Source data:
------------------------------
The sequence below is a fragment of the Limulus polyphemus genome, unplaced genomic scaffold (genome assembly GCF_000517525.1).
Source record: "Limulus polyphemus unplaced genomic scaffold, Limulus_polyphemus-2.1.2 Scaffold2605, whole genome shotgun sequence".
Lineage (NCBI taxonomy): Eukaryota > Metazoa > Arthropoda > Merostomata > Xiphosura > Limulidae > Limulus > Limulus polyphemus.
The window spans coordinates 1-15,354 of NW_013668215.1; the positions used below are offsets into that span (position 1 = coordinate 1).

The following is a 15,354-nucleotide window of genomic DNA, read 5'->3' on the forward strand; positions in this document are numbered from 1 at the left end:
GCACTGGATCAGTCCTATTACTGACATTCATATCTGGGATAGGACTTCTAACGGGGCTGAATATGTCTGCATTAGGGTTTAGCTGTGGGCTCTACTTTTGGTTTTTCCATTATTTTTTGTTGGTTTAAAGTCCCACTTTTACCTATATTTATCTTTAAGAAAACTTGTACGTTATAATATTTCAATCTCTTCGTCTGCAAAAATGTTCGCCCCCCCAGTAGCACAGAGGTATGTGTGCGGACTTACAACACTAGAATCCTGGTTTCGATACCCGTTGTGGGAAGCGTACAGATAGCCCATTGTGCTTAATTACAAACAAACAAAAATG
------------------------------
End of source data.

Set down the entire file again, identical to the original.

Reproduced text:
The sequence below is a fragment of the Limulus polyphemus genome, unplaced genomic scaffold (genome assembly GCF_000517525.1).
Source record: "Limulus polyphemus unplaced genomic scaffold, Limulus_polyphemus-2.1.2 Scaffold2605, whole genome shotgun sequence".
Lineage (NCBI taxonomy): Eukaryota > Metazoa > Arthropoda > Merostomata > Xiphosura > Limulidae > Limulus > Limulus polyphemus.
The window spans coordinates 1-15,354 of NW_013668215.1; the positions used below are offsets into that span (position 1 = coordinate 1).

The following is a 15,354-nucleotide window of genomic DNA, read 5'->3' on the forward strand; positions in this document are numbered from 1 at the left end:
GCACTGGATCAGTCCTATTACTGACATTCATATCTGGGATAGGACTTCTAACGGGGCTGAATATGTCTGCATTAGGGTTTAGCTGTGGGCTCTACTTTTGGTTTTTCCATTATTTTTTGTTGGTTTAAAGTCCCACTTTTACCTATATTTATCTTTAAGAAAACTTGTACGTTATAATATTTCAATCTCTTCGTCTGCAAAAATGTTCGCCCCCCCAGTAGCACAGAGGTATGTGTGCGGACTTACAACACTAGAATCCTGGTTTCGATACCCGTTGTGGGAAGCGTACAGATAGCCCATTGTGCTTAATTACAAACAAACAAAAATG